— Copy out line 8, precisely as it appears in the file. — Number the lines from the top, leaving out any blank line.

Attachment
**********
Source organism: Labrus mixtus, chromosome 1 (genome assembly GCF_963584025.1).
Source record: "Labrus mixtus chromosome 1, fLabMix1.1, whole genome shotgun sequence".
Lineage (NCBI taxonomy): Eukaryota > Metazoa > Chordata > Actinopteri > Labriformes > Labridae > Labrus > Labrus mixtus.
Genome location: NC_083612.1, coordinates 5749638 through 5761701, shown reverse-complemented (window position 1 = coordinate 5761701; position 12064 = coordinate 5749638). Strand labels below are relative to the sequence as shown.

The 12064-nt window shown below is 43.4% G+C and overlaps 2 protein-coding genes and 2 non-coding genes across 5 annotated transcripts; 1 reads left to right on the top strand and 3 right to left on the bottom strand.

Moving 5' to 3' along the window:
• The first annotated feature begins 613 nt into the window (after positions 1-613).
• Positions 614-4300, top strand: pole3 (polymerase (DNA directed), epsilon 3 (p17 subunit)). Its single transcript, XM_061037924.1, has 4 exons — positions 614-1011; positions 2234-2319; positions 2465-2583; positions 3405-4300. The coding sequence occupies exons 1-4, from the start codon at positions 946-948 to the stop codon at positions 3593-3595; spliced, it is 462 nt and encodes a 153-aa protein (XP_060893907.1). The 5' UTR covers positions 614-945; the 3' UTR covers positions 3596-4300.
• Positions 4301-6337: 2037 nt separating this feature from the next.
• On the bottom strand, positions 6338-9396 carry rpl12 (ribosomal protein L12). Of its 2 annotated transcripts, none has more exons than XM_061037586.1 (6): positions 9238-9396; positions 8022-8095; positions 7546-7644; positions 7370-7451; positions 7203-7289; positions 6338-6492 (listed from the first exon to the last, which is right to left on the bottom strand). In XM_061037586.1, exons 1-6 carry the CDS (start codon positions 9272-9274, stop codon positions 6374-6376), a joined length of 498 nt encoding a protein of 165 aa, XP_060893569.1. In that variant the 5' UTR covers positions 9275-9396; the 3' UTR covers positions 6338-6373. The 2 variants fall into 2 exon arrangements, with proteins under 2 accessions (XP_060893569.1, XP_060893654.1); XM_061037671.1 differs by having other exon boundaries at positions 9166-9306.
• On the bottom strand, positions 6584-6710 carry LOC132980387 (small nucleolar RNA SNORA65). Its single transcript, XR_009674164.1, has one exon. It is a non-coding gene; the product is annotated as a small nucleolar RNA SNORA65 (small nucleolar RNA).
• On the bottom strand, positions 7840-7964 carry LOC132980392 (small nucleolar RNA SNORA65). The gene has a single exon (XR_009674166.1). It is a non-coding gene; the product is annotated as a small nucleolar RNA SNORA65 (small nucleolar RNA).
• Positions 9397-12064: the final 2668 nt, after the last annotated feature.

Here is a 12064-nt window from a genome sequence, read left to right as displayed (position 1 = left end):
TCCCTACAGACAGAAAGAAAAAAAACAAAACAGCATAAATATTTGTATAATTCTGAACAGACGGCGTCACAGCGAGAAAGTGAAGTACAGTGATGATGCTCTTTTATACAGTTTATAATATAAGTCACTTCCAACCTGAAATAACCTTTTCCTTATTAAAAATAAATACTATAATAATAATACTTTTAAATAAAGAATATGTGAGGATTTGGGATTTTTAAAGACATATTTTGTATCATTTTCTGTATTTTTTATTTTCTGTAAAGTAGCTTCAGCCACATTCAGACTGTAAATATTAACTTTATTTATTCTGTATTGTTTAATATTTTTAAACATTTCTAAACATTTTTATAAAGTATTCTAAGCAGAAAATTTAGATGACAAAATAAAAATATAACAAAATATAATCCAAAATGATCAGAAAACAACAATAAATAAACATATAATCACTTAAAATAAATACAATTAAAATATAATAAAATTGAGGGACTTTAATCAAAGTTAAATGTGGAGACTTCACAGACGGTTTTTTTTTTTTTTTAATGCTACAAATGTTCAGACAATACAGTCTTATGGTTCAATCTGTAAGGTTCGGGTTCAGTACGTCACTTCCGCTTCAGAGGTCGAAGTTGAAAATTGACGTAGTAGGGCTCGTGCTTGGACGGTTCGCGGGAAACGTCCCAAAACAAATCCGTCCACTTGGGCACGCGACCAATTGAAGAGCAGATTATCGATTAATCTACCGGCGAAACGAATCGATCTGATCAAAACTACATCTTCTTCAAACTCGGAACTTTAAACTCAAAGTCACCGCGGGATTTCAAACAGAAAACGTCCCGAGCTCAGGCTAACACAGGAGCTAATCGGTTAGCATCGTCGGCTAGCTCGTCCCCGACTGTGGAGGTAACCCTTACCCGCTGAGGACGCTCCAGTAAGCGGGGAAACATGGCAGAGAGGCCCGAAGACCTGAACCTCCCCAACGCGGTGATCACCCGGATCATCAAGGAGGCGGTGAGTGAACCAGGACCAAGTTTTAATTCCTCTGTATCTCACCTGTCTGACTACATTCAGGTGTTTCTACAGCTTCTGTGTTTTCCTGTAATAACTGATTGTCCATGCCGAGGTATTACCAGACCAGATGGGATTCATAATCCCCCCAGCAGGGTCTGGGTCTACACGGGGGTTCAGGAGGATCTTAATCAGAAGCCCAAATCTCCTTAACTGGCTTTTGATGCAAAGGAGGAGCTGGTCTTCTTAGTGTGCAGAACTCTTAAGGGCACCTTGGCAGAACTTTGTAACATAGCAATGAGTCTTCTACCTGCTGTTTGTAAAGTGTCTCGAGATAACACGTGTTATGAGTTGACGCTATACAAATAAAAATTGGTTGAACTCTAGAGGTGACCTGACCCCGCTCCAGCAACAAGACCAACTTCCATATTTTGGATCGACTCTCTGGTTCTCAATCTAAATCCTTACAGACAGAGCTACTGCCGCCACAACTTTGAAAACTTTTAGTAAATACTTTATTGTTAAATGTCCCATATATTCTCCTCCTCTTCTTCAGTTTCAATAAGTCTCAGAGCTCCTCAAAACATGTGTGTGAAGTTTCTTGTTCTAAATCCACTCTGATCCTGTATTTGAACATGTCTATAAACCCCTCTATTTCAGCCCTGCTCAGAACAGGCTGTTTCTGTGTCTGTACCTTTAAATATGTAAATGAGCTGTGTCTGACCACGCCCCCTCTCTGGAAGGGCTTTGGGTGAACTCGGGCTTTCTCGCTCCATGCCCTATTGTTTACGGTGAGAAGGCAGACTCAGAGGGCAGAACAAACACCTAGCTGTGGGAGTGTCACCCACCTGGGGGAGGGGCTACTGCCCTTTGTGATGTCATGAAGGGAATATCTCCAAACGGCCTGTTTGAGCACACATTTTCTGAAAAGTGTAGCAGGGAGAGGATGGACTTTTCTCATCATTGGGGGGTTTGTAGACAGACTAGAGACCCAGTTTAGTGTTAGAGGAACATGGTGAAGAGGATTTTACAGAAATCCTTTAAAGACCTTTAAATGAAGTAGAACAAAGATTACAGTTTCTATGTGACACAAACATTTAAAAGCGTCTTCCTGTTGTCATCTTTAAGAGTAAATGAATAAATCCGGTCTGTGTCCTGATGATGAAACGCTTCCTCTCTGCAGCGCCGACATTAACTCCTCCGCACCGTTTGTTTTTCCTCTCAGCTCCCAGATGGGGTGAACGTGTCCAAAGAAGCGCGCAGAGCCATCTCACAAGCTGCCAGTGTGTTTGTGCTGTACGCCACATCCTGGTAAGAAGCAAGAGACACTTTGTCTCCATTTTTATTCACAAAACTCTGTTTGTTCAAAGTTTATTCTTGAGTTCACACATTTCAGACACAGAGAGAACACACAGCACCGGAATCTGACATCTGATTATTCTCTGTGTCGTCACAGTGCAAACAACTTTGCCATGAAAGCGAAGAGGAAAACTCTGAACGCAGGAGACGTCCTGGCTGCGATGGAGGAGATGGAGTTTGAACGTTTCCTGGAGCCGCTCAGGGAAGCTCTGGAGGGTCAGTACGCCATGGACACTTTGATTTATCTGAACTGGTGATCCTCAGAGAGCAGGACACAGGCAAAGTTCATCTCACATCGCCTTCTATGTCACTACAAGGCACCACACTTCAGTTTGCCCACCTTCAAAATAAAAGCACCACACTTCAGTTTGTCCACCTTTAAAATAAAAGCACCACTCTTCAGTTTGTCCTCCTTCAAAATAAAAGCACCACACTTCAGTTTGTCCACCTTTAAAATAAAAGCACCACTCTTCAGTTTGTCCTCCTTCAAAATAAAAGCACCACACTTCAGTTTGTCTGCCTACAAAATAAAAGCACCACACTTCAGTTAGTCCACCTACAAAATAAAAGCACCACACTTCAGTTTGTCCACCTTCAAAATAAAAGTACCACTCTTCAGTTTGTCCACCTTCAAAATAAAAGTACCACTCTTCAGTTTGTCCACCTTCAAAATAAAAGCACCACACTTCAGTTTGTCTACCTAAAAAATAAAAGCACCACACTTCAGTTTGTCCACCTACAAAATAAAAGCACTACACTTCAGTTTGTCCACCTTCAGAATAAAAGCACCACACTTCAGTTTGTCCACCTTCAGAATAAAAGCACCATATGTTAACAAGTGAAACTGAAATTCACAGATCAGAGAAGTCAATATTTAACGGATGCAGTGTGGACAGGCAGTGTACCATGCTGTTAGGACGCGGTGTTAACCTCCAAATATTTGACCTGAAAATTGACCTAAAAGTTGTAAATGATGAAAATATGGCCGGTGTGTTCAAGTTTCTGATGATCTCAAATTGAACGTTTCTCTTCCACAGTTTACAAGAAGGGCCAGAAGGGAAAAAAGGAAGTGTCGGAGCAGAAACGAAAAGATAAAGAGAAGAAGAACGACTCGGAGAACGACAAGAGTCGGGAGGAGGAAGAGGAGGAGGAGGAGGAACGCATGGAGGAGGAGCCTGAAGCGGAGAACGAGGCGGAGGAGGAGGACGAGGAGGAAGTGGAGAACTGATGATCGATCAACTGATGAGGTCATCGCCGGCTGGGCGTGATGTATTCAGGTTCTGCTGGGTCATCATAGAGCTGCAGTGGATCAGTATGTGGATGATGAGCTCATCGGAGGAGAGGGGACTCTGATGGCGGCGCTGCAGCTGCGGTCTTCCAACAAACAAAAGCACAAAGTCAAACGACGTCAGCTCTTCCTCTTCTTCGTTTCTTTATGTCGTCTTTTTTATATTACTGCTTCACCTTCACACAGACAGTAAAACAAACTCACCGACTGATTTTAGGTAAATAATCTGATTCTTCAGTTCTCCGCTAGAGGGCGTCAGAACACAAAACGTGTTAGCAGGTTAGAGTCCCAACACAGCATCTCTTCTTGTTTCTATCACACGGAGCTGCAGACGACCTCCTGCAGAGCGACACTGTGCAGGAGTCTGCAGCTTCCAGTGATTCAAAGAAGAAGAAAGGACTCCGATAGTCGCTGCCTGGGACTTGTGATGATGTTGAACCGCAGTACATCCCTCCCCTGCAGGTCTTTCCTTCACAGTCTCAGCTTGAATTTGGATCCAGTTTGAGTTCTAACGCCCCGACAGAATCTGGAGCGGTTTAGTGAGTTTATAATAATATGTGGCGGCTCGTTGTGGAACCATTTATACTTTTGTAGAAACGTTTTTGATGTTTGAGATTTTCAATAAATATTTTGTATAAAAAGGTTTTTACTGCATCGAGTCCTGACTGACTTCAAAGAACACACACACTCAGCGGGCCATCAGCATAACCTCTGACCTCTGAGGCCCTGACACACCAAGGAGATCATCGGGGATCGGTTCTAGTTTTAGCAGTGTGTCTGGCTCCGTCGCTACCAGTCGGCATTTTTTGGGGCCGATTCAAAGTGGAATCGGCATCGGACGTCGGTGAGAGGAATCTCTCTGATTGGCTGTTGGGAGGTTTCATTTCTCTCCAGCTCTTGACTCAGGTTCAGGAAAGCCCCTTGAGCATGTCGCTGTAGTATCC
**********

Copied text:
• Positions 614-4300, top strand: pole3 (polymerase (DNA directed), epsilon 3 (p17 subunit)). Its single transcript, XM_061037924.1, has 4 exons — positions 614-1011; positions 2234-2319; positions 2465-2583; positions 3405-4300. The coding sequence occupies exons 1-4, from the start codon at positions 946-948 to the stop codon at positions 3593-3595; spliced, it is 462 nt and encodes a 153-aa protein (XP_060893907.1). The 5' UTR covers positions 614-945; the 3' UTR covers positions 3596-4300.